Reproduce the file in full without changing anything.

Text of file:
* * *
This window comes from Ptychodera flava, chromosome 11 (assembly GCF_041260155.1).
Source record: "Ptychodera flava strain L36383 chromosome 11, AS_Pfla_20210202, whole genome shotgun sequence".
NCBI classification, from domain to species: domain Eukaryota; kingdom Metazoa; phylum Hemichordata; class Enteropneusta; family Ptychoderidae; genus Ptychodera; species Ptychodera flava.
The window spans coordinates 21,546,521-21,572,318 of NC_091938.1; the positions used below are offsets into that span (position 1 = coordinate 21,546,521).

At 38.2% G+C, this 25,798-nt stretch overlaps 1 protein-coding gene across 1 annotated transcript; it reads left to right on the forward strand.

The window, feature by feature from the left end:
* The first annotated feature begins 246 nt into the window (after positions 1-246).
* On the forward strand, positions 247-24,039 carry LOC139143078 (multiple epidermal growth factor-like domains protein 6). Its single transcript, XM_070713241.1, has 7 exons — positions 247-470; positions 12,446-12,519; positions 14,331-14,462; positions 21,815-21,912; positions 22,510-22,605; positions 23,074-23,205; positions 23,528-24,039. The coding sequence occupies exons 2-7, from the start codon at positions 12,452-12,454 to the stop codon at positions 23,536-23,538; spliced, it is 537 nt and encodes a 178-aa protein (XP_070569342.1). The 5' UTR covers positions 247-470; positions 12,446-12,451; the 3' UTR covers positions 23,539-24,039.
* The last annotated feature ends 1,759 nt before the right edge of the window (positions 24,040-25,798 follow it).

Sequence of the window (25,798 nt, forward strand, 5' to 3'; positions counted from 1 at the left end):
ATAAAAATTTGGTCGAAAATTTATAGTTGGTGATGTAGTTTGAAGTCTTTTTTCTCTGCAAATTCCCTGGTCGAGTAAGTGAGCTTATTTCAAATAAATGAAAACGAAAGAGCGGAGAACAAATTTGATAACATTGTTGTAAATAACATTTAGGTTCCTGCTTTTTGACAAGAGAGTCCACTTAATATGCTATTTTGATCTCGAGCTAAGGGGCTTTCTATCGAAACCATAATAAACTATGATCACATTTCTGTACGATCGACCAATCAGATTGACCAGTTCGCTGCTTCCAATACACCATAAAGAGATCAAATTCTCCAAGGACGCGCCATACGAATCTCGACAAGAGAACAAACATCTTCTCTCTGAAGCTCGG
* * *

This window comes from Ptychodera flava, chromosome 11 (assembly GCF_041260155.1).
Source record: "Ptychodera flava strain L36383 chromosome 11, AS_Pfla_20210202, whole genome shotgun sequence".
NCBI classification, from domain to species: domain Eukaryota; kingdom Metazoa; phylum Hemichordata; class Enteropneusta; family Ptychoderidae; genus Ptychodera; species Ptychodera flava.
The window spans coordinates 21,546,521-21,572,318 of NC_091938.1; the positions used below are offsets into that span (position 1 = coordinate 21,546,521).

At 38.2% G+C, this 25,798-nt stretch overlaps 1 protein-coding gene across 1 annotated transcript; it reads left to right on the forward strand.

The window, feature by feature from the left end:
* The first annotated feature begins 246 nt into the window (after positions 1-246).
* On the forward strand, positions 247-24,039 carry LOC139143078 (multiple epidermal growth factor-like domains protein 6). Its single transcript, XM_070713241.1, has 7 exons — positions 247-470; positions 12,446-12,519; positions 14,331-14,462; positions 21,815-21,912; positions 22,510-22,605; positions 23,074-23,205; positions 23,528-24,039. The coding sequence occupies exons 2-7, from the start codon at positions 12,452-12,454 to the stop codon at positions 23,536-23,538; spliced, it is 537 nt and encodes a 178-aa protein (XP_070569342.1). The 5' UTR covers positions 247-470; positions 12,446-12,451; the 3' UTR covers positions 23,539-24,039.
* The last annotated feature ends 1,759 nt before the right edge of the window (positions 24,040-25,798 follow it).

Sequence of the window (25,798 nt, forward strand, 5' to 3'; positions counted from 1 at the left end):
ATAAAAATTTGGTCGAAAATTTATAGTTGGTGATGTAGTTTGAAGTCTTTTTTCTCTGCAAATTCCCTGGTCGAGTAAGTGAGCTTATTTCAAATAAATGAAAACGAAAGAGCGGAGAACAAATTTGATAACATTGTTGTAAATAACATTTAGGTTCCTGCTTTTTGACAAGAGAGTCCACTTAATATGCTATTTTGATCTCGAGCTAAGGGGCTTTCTATCGAAACCATAATAAACTATGATCACATTTCTGTACGATCGACCAATCAGATTGACCAGTTCGCTGCTTCCAATACACCATAAAGAGATCAAATTCTCCAAGGACGCGCCATACGAATCTCGACAAGAGAACAAACATCTTCTCTCTGAAGCTCGG